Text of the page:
8 Mindfulness Exercises ~
In today’s demanding environment, mindfulness practice is indeed crucial. Regular practice of mindfulness exercises can, in fact, improve one’s overall well being, including lower blood pressure and heart rate, improved immune system, improved digestion, higher brain function, lower stress levels, improved sleep quality, and so much more. In addition, mindfulness practice can also help establish a deeper connection with yourself and can also assist in building better relationships. So I hope you are ready to get going! Here are eight of the most common exercises that can help you fire up your mindfulness practice.
- Mindful observation
Today, be aware of your surroundings. Be mindful of what you see, hear, smell, taste, and touch. Try to not just look and see things, but observe them carefully. Mindfulness observation teaches you to discover the present’s beauty and appreciate even the simplest details in your surroundings. This is also a helpful way to view things differently and realize that what you truly need is right beside you all along.
- Mindful breathing
Pay attention to your breathing and be mindful of your body movements during the day. Mindful breathing is one of the easiest mindfulness exercises to practice. By practicing mindful breathing, you will eventually learn how to relax and be conscious of your thoughts, feelings, and sensations. When your mind, body, and senses coordinate, you learn to stay in the moment. Without obsessively recalling the past and overthinking the future, you allow yourself to slow down, loosen up, heal and make progress.
- Mindful walking
On your way to work, try walking in silence, being fully aware of everything you pass by. Try to shift your attention to the present moment, instead of thinking about the work that’s been waiting for you in the office or the chores you need to accomplish when you get home. While walking, try not to be lost in thought, and concentrate on your breathing and feel your nerves and muscles move with every step. While walking on your way to work, try to be aware of your surroundings – the fresh air, the beautiful flowers, the happy smiles, and the calm sky.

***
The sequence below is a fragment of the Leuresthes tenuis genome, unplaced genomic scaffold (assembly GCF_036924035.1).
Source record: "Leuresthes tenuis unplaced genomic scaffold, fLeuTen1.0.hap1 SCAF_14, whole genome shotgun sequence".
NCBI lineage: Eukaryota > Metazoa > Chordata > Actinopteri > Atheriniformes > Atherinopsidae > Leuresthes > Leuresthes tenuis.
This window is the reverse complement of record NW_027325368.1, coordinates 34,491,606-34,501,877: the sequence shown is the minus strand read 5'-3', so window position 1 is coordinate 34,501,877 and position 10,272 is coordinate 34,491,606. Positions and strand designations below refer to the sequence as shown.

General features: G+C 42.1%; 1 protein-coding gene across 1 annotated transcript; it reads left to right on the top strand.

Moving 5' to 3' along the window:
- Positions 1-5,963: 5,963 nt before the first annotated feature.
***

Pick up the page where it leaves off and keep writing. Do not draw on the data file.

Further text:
- Mindful listening
We learn to pay attention to the present when we try to be as attentive and committed as possible whenever someone’s talking or sharing a story. Pay attention to every single detail. Mindful listening can help you improve communication, conversations, and can help improve relationships.
- Mindful eating
We can also achieve mindfulness everytime we eat. Everytime you consume a meal, try to shift your full focus on what you eat, and reflect on the foods that are good for your health, the amount of food you need, where your ingredients are sourced, and how your meals are processed and prepared. Mindful eating provides amazing benefits to our overall health, physically, mentally, and emotionally.
- Mindful immersion
Again, mindfulness is not just about finding the most calming scenario to clear your mind. In our previous articles (see “8 Tips on How to Be More Mindful“), we’ve reiterated that mindfulness can be practiced even at your busiest moments. Try bringing your awareness when you work — when you write, when you do your research, when you speak with a client on the phone, or even when you present your sales report to your supervisor. By teaching yourself to be mindful all the time, you’ll learn how to manage your thoughts and emotions in various challenging situations. At first, you might find mindful immersion as one of the challenging mindfulness exercises. But through regular practice, it will come naturally…
- Mindful sleeping
As you go to bed, relax your body and mind and avoid activities that would interrupt your sleeping patterns, including working before sleeping, checking social media on your phone, and watching TV. Before you doze off, pay full attention to your breathing and become fully aware of your body sensations. Remember that good quality sleep is an essential part of a healthy lifestyle.
- Mindful Meditation
It’s not a surprise that meditation is one of the most common and most effective mindfulness exercises. Again, mindfulness practice and meditation is not one and the same. Mindfulness can actually be practiced through meditation.
Meditation is a very powerful mindfulness exercise because it helps us clear our minds, enabling us to be fully aware of the here and now. It also helps us relax, reduce tension, and alleviate stress and pressure.